The Connection Between Visual and Written Art

May 13, 2017  21:22  |  Let’s talk

Ana Sousa

Photos by Ana Sousa

The connection of minimalism that has the mystery and aesthetics at the same time. The works of the Portuguese artist Ana Sousa bring a certain mood after viewing them. It has both visual and conceptual meaning which is represented in her photography and illustration works. Her works are exhibiting various themes and subjects, starting from the spiritual side and turning to show mystical outer space side that makes our minds think far more beyond. Ana told us that she is influenced by many artists and also the feminist movement, which is quite important in the art world. Here is our interview with the artist.

Ana, could you introduce yourself to our readers?

I think we should start from the moment that I knew, that my life would always gravitate around the art. Even when I was little – pens, pencils and little notebooks were always in my bag, because drawing felt like an escape from the real life. Obviously, some years later I decided that I needed to study in a proper art school – I went to Escola Artística de Soares dos Reis and specialized in art production and afterward, jewellery. But then, I graduate in fine arts and worked with a lot of different themes, methods, materials and it was then when I knew that illustration, painting, and photography were my main attractions. I didn’t mind to spend all my time doing those things because they all motivate and stimulate me.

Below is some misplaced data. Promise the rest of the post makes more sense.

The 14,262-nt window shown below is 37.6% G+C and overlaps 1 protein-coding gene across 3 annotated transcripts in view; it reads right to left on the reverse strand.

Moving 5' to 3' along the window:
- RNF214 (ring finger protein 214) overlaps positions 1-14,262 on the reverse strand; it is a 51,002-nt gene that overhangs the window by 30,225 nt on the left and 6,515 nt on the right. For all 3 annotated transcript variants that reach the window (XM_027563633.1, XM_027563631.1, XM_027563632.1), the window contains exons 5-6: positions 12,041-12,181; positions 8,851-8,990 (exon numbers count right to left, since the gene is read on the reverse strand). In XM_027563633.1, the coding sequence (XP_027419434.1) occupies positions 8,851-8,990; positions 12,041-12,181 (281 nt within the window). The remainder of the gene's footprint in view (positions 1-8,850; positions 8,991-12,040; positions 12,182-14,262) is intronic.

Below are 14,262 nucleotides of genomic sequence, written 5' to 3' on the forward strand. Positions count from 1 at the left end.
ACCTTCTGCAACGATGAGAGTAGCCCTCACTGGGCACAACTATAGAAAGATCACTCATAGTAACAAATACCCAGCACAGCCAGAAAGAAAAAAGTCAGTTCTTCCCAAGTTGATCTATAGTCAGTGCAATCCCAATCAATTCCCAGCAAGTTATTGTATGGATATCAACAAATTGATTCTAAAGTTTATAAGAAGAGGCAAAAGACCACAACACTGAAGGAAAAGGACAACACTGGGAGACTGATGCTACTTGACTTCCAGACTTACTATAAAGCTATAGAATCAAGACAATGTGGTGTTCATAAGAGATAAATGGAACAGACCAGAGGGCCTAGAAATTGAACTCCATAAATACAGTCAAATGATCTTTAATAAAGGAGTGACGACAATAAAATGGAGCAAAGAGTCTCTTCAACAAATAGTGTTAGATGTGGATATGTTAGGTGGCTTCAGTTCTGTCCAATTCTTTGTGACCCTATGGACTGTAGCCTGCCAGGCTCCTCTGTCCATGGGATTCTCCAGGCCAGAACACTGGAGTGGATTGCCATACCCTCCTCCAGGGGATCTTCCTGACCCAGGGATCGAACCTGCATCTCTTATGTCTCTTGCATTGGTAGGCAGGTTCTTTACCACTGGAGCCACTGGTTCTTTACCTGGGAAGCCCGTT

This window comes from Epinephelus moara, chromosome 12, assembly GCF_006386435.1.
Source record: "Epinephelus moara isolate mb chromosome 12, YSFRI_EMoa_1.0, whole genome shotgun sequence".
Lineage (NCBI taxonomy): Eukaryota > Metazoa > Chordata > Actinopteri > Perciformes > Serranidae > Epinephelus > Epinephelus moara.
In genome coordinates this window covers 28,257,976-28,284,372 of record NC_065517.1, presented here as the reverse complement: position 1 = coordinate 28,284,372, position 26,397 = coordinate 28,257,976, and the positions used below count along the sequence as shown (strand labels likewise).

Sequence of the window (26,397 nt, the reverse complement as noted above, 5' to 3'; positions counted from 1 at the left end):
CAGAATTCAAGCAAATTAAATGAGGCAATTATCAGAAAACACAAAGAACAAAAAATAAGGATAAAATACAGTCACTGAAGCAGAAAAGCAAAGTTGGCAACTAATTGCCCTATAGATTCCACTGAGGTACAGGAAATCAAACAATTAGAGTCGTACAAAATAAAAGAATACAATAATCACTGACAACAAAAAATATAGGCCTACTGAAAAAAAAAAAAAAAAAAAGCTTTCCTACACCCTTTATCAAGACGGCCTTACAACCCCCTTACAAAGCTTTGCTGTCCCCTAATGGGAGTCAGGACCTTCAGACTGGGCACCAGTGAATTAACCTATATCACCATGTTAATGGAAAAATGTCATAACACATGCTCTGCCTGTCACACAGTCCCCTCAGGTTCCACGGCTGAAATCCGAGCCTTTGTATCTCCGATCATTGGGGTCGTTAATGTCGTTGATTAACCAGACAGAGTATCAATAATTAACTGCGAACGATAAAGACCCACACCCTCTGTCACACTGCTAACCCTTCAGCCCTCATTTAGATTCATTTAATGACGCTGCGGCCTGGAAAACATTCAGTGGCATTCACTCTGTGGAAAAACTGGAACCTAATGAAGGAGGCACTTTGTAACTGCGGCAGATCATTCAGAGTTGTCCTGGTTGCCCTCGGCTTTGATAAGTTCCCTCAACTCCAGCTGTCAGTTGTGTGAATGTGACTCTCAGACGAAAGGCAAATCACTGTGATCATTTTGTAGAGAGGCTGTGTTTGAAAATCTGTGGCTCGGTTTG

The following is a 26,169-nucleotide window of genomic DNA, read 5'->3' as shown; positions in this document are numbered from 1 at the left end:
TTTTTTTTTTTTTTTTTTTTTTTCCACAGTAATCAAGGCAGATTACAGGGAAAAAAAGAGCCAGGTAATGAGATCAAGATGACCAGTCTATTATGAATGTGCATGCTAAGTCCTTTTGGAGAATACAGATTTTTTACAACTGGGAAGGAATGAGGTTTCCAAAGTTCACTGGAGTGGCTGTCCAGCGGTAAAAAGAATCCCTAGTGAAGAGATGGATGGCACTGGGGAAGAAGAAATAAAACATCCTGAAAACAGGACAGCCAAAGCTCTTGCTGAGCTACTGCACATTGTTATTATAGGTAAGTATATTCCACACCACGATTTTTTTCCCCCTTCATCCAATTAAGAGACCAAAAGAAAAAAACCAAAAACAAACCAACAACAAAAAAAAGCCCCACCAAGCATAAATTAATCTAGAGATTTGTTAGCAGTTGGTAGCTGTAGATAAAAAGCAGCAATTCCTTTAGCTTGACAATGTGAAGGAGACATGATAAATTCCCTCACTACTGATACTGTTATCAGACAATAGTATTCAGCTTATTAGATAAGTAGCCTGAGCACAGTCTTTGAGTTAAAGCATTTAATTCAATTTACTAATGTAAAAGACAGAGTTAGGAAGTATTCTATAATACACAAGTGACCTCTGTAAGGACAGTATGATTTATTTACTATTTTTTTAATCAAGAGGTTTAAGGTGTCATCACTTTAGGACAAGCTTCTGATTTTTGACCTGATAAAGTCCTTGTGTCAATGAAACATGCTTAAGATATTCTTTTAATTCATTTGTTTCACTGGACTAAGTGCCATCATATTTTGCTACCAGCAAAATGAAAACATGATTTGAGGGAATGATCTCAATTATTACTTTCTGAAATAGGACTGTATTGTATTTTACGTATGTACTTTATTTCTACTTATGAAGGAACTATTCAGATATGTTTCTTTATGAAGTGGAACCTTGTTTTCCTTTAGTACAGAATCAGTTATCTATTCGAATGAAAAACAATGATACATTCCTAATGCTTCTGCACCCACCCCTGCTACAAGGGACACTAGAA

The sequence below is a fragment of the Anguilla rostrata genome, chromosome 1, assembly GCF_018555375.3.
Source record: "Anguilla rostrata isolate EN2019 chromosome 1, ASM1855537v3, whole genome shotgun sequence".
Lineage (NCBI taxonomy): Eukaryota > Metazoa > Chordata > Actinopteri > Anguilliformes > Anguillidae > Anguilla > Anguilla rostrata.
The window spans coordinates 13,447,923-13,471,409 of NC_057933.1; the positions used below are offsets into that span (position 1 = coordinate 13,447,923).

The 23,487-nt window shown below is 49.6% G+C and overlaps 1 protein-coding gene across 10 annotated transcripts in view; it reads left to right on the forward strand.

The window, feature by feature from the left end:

In my opinion, you should not stick to a unique area, one must be polyvalent and aware that not all ideas work for one simple technique. It’s always important to explore and discover new and better ways to show your work. The ones that illustrate best your ideas and thoughts.